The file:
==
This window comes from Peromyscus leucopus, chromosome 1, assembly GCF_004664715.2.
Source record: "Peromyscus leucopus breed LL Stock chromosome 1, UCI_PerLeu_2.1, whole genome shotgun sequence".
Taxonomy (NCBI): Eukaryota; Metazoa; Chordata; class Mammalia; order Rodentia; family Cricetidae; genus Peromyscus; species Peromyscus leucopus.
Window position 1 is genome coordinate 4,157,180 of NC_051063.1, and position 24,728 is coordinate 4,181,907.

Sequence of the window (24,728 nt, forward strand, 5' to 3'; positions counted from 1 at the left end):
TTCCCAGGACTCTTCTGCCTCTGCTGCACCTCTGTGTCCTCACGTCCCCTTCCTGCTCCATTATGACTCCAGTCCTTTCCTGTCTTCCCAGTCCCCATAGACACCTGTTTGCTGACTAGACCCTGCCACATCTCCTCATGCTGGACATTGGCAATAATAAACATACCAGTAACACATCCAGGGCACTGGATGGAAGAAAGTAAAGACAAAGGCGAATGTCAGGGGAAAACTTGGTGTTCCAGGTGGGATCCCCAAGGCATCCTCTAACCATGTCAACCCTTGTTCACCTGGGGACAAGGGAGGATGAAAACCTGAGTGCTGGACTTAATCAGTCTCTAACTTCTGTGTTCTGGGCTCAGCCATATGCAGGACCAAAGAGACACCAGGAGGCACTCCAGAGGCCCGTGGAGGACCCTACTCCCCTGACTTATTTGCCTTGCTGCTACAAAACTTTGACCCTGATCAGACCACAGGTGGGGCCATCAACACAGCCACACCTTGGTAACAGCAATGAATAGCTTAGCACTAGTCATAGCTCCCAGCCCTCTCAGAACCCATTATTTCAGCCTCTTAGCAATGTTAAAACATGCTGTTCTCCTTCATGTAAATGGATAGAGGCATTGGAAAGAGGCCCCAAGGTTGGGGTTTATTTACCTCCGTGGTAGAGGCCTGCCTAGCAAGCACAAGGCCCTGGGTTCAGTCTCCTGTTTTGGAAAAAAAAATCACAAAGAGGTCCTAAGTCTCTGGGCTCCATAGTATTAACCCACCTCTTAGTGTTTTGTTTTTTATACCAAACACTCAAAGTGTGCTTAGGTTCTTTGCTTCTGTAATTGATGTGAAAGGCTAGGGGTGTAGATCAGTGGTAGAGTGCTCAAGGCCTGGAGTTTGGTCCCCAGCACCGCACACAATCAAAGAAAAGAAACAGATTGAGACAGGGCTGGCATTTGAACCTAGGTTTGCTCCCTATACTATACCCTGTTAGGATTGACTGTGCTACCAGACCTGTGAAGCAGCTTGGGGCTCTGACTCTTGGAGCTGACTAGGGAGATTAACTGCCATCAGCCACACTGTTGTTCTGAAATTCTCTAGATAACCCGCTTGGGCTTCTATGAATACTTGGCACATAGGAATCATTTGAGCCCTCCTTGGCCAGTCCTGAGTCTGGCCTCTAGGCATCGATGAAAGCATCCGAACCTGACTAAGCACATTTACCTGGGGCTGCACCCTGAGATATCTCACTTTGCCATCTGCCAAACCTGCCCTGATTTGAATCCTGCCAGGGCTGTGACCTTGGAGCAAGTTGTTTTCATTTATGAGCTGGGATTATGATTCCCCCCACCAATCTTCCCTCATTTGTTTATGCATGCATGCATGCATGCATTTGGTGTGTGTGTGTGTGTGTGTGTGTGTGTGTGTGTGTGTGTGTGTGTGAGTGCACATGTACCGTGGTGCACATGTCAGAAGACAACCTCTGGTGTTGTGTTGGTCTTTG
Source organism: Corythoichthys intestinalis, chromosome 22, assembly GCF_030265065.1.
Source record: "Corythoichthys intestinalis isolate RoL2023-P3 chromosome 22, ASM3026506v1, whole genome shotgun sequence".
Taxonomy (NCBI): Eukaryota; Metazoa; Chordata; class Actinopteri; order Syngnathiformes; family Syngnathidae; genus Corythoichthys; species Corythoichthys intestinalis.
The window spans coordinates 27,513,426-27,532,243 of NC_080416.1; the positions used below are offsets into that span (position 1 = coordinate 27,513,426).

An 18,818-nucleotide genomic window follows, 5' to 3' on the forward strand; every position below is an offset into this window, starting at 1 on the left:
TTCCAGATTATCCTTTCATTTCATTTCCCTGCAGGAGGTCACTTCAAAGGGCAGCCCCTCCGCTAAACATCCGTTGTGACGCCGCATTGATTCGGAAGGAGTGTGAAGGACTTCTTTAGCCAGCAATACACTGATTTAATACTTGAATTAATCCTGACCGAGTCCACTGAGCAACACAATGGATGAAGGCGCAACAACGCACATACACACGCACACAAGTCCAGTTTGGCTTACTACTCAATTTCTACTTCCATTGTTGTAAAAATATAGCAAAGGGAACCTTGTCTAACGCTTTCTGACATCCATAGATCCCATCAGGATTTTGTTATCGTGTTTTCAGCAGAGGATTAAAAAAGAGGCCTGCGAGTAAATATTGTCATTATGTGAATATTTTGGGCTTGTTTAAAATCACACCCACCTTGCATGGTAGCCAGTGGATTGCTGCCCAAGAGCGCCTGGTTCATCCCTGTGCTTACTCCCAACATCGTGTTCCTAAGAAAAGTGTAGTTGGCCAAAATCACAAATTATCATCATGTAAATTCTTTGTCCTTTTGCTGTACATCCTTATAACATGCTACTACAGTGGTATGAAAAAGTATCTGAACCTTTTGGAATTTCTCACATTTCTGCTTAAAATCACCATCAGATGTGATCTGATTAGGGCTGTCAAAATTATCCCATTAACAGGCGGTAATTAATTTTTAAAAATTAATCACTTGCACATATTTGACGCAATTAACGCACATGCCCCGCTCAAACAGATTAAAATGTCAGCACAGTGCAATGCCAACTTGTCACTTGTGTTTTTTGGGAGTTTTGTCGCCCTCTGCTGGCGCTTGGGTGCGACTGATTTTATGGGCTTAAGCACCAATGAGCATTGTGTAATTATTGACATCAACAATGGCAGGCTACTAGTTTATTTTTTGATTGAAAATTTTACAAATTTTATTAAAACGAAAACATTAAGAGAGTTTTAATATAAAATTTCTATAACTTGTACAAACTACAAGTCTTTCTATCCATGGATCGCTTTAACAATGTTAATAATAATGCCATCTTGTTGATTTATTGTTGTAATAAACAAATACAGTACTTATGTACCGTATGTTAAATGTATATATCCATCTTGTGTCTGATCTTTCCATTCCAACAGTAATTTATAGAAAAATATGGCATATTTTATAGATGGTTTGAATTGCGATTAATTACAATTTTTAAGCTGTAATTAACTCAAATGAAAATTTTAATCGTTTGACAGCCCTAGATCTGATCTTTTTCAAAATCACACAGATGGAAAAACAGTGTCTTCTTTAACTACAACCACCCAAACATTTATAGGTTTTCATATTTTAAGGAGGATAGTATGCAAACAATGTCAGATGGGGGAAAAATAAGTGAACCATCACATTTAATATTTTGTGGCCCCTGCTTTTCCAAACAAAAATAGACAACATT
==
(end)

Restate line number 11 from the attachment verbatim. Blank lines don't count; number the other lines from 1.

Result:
An 18,818-nucleotide genomic window follows, 5' to 3' on the forward strand; every position below is an offset into this window, starting at 1 on the left: